"You canker blossom!" 3 Shakespearean Insults


[spi-sif-ik] /spɪˈsɪf ɪk/
having a special application, bearing, or reference; specifying, explicit, or definite:
to state one's specific purpose.
specified, precise, or particular:
a specific sum of money.
peculiar or proper to somebody or something, as qualities, characteristics, effects, etc.:
His specific problems got him into trouble.
of a special or particular kind.
concerned specifically with the item or subject named (used in combination):
The Secretary addressed himself to crop-specific problems.
Biology. of or relating to a species:
specific characters.
  1. (of a disease) produced by a special cause or infection.
  2. (of a remedy) having special effect in the prevention or cure of a certain disease.
Immunology. (of an antibody or antigen) having a particular effect on only one antibody or antigen or affecting it in only one way.
Commerce. noting customs or duties levied in fixed amounts per unit, as number, weight, or volume.
  1. designating a physical constant that, for a particular substance, is expressed as the ratio of the quantity in the substance to the quantity in an equal volume of a standard substance, as water or air.
  2. designating a physical constant that expresses a property or effect as a quantity per unit length, area, volume, or mass.
something specific, as a statement, quality, detail, etc.
Medicine/Medical. a specific remedy:
There is no specific for the common cold.
Origin of specific
1625-35; < Medieval Latin specificus, equivalent to Latin speci(ēs) species + -ficus -fic
Related forms
specifically, adverb
nonspecifically, adverb
prespecific, adjective
prespecifically, adverb
unspecific, adjective
unspecifically, adverb
1. See special.
2. vague. Unabridged
Based on the Random House Dictionary, © Random House, Inc. 2015.
Cite This Source
Examples from the web for specific
  • It helps to look at culture instead of at specific countries.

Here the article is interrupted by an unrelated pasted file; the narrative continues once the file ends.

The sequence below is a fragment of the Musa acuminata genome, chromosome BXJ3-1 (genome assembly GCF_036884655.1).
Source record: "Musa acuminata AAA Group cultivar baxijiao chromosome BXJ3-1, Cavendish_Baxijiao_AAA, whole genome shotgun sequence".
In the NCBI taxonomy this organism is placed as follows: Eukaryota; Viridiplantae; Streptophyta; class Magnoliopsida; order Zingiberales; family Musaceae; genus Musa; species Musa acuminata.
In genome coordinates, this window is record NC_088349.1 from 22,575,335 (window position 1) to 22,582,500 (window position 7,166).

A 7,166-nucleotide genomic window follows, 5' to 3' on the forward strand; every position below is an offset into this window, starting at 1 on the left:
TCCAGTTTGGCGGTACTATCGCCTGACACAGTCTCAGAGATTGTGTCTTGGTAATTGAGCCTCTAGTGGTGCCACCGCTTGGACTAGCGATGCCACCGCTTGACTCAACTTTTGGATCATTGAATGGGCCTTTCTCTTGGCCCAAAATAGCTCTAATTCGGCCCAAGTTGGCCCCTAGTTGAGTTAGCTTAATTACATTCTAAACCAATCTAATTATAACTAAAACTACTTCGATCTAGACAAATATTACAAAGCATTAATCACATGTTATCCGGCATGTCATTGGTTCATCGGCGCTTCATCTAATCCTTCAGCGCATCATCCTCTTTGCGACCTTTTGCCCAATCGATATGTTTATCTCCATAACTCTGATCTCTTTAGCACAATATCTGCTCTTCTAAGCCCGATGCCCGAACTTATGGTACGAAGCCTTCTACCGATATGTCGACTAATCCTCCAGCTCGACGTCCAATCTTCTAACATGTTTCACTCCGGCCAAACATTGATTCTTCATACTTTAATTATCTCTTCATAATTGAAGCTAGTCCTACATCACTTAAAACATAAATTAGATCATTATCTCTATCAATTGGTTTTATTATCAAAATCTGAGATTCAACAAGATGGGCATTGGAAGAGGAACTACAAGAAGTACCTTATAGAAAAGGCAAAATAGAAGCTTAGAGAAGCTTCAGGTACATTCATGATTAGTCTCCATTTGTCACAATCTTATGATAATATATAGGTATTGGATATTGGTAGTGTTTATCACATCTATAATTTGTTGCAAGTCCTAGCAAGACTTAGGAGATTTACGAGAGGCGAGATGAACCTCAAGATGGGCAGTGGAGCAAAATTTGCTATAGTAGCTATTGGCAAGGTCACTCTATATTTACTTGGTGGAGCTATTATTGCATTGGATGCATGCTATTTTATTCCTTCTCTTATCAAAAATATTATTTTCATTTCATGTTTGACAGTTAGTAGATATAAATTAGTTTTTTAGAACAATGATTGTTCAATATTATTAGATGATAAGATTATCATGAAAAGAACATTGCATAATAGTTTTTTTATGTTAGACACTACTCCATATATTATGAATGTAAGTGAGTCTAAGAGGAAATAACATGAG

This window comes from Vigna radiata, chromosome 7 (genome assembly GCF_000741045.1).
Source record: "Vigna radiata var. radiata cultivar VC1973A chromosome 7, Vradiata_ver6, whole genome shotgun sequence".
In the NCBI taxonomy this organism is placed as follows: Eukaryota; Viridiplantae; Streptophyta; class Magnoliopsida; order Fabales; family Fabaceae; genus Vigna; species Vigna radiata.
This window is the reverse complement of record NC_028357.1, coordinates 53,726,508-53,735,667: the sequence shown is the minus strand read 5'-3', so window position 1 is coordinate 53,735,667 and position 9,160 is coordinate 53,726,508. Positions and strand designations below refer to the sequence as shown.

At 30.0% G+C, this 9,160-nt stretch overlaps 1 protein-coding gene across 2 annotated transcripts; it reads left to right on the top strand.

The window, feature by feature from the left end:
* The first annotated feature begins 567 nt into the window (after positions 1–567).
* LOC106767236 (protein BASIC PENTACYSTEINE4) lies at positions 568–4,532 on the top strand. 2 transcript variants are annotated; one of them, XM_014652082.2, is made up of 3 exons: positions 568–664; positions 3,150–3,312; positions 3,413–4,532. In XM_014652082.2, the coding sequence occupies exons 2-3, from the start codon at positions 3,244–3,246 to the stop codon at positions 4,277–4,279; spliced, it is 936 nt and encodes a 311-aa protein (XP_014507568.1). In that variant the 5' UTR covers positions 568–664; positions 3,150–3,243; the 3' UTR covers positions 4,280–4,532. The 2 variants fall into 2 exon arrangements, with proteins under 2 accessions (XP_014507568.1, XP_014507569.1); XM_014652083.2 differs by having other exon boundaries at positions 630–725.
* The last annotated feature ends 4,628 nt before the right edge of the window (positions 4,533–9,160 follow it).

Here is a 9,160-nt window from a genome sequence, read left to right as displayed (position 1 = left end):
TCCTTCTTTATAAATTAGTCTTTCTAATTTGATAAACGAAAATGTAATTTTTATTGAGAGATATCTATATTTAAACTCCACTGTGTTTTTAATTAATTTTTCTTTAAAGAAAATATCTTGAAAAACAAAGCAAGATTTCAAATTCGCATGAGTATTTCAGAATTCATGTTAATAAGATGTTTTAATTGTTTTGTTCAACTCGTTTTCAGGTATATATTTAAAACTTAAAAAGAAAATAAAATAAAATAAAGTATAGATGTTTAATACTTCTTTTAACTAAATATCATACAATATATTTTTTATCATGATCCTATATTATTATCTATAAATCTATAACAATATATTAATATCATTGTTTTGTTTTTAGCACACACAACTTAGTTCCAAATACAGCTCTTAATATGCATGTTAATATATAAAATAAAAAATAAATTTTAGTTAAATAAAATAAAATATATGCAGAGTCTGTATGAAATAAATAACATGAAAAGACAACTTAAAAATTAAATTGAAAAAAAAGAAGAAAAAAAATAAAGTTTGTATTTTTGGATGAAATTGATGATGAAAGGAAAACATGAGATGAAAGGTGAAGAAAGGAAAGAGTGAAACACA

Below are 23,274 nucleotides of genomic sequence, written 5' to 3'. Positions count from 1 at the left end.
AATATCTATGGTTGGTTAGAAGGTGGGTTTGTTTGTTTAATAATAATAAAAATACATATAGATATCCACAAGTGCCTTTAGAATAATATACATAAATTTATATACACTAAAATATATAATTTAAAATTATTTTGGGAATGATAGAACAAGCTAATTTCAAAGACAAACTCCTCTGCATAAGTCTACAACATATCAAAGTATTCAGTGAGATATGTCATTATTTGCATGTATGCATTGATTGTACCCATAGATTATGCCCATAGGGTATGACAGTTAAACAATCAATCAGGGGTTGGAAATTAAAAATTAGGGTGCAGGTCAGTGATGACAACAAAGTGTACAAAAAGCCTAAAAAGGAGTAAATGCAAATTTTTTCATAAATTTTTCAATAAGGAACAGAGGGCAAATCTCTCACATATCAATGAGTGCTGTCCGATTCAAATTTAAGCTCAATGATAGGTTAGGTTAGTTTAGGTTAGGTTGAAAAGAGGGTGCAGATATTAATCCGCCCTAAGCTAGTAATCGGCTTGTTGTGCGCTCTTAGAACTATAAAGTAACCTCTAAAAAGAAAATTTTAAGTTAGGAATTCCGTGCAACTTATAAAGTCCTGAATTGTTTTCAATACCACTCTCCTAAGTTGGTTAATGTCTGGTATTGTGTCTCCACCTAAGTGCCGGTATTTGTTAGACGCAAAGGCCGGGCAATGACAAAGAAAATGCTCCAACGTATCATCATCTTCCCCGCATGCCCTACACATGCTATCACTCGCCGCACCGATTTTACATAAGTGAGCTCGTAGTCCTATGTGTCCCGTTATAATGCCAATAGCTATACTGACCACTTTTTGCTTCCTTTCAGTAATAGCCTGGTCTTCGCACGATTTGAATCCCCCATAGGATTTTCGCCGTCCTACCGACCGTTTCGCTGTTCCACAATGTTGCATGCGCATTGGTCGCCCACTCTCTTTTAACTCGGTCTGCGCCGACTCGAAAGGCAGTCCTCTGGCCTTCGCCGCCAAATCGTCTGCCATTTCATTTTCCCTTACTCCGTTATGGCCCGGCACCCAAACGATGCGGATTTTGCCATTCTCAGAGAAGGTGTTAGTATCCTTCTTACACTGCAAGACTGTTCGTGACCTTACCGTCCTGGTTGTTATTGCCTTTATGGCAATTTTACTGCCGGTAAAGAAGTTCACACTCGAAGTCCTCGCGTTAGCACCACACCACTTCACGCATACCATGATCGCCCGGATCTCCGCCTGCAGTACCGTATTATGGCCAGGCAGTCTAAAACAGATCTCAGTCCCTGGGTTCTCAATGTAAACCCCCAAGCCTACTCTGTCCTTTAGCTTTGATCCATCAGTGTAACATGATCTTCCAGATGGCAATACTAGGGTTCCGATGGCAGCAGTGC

• The process of moving from the specific to the general is both necessary and perilous.
  • The flutes answer with a supple ascending line, requesting that the horns be more specific.
  • As your vocabulary becomes more specific, more useful, it also becomes less inclusive.
  • Actually, no-the hierarchy is more specific than that.
  • Their songs return again and again to a specific brand of immobility-the unchanging face that conceals a roiling heart.
  • The specific needs of all these groups do not necessarily coincide.
  • And in return for access they insist that journalists agree to all sorts of specific preconditions.
  • Egg-donor recipients often have comically specific requests for the donor.
  • But, economically speaking, the source of the anxiety is something much more specific: high prices at the gas pump.
British Dictionary definitions for specific


explicit, particular, or definite: please be more specific
relating to a specified or particular thing: a specific treatment for arthritis
of or relating to a biological species: specific differences
(of a disease) caused by a particular pathogenic agent
  1. characteristic of a property of a particular substance, esp in relation to the same property of a standard reference substance: specific gravity
  2. characteristic of a property of a particular substance per unit mass, length, area, volume, etc: specific heat
  3. (of an extensive physical quantity) divided by mass: specific heat capacity, specific volume
(commerce) Also (rare) specifical. denoting a tariff levied at a fixed sum per unit of weight, quantity, volume, etc, irrespective of value
(sometimes pl) a designated quality, thing, etc
(med) any drug used to treat a particular disease
Derived Forms
specifically, adverb
specificity (ˌspɛsɪˈfɪsɪtɪ) noun
Word Origin
C17: from Medieval Latin specificus, from Latin species
Collins English Dictionary - Complete & Unabridged 2012 Digital Edition
© William Collins Sons & Co. Ltd. 1979, 1986 © HarperCollins
Publishers 1998, 2000, 2003, 2005, 2006, 2007, 2009, 2012
Cite This Source
Word Origin and History for specific

1630s, "having a special quality," from French spécifique, from Late Latin specificus "constituting a species," from Latin species "kind, sort" (see species). Earlier form was specifical (early 15c.). Meaning "definite, precise" first recorded 1740.

Online Etymology Dictionary, © 2010 Douglas Harper
Cite This Source
specific in Medicine

specific spe·cif·ic (spĭ-sĭf'ĭk)

  1. Relating to, characterizing, or distinguishing a species.

  2. Intended for, applying to, or acting on a specified thing.

  3. Designating a disease produced by a particular microorganism or condition.

  4. Having a remedial influence or effect on a particular disease.

  5. In immunology, having an affinity limited to a particular antibody or antigen.

A remedy intended for a particular ailment or disorder.
spe·cif'i·cal·ly adv.
The American Heritage® Stedman's Medical Dictionary
Copyright © 2002, 2001, 1995 by Houghton Mifflin Company. Published by Houghton Mifflin Company.
Cite This Source

Word of the Day

Difficulty index for specific

Most English speakers likely know this word

Word Value for specific

Scrabble Words With Friends

Quotes with specific